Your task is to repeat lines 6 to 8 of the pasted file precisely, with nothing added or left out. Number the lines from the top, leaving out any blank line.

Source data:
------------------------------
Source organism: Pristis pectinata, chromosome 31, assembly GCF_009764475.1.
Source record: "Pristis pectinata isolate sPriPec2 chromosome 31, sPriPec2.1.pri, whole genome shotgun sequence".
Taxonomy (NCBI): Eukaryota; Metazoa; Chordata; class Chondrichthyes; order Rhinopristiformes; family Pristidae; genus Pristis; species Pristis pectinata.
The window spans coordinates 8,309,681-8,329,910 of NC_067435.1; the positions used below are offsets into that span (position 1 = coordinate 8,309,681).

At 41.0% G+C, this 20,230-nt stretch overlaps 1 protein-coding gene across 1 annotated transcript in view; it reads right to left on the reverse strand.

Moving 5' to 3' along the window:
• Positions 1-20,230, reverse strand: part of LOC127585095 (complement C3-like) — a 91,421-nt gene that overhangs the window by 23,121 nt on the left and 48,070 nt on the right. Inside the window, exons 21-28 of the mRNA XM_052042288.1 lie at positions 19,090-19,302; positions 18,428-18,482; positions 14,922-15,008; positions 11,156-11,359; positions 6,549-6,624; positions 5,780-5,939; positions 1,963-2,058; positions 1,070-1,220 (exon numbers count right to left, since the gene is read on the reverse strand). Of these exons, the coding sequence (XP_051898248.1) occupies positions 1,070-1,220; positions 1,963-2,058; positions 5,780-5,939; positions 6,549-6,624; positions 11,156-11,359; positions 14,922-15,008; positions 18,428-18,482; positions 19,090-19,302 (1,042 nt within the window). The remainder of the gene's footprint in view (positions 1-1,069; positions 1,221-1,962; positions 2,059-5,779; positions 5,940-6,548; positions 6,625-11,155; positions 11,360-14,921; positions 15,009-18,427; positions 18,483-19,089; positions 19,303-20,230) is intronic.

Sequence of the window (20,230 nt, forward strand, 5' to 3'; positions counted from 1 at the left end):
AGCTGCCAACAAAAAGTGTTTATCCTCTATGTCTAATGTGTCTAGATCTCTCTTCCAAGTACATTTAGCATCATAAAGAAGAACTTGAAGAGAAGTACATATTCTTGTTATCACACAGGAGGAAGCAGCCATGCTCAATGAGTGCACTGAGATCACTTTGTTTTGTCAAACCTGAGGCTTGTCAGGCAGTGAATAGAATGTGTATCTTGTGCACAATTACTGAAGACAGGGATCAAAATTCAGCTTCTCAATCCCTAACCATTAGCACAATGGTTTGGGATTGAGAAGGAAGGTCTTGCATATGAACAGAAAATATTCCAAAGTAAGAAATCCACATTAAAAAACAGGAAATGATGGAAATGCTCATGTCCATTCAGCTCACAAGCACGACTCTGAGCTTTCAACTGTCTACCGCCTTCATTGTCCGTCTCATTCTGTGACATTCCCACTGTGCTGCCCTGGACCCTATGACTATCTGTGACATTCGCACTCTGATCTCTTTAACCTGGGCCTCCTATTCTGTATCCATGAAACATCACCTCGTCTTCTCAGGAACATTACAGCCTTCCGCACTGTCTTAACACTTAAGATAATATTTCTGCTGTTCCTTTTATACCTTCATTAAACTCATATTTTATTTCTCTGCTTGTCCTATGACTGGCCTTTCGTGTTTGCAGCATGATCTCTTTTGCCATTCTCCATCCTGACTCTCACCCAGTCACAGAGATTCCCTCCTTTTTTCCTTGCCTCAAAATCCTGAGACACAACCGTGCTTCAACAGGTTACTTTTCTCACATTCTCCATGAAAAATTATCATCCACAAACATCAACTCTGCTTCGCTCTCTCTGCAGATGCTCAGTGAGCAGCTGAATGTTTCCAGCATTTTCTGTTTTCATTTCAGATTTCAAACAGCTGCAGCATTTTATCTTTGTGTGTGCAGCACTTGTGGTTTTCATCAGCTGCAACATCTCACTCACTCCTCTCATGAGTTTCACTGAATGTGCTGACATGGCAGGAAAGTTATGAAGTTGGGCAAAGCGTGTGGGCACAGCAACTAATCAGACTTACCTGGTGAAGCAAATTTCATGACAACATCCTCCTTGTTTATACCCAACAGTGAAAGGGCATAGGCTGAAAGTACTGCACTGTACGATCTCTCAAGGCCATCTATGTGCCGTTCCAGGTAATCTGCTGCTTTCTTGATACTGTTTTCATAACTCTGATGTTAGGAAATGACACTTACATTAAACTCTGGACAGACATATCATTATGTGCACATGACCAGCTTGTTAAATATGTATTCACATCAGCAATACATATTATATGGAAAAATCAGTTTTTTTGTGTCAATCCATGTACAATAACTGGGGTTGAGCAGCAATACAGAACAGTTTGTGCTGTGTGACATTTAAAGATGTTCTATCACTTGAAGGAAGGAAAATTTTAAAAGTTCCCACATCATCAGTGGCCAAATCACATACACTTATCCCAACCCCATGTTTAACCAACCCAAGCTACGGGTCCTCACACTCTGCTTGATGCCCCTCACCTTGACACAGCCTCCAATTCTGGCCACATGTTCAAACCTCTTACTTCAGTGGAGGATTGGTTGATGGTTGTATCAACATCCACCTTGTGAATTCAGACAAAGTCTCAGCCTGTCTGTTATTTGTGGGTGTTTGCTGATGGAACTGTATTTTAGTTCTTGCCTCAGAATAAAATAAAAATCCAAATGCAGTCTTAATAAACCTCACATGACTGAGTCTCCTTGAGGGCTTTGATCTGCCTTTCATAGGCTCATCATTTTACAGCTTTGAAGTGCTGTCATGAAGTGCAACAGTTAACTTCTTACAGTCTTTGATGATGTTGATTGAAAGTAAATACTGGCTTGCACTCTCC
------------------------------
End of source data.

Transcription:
Moving 5' to 3' along the window:
• Positions 1-20,230, reverse strand: part of LOC127585095 (complement C3-like) — a 91,421-nt gene that overhangs the window by 23,121 nt on the left and 48,070 nt on the right. Inside the window, exons 21-28 of the mRNA XM_052042288.1 lie at positions 19,090-19,302; positions 18,428-18,482; positions 14,922-15,008; positions 11,156-11,359; positions 6,549-6,624; positions 5,780-5,939; positions 1,963-2,058; positions 1,070-1,220 (exon numbers count right to left, since the gene is read on the reverse strand). Of these exons, the coding sequence (XP_051898248.1) occupies positions 1,070-1,220; positions 1,963-2,058; positions 5,780-5,939; positions 6,549-6,624; positions 11,156-11,359; positions 14,922-15,008; positions 18,428-18,482; positions 19,090-19,302 (1,042 nt within the window). The remainder of the gene's footprint in view (positions 1-1,069; positions 1,221-1,962; positions 2,059-5,779; positions 5,940-6,548; positions 6,625-11,155; positions 11,360-14,921; positions 15,009-18,427; positions 18,483-19,089; positions 19,303-20,230) is intronic.

Sequence of the window (20,230 nt, forward strand, 5' to 3'; positions counted from 1 at the left end):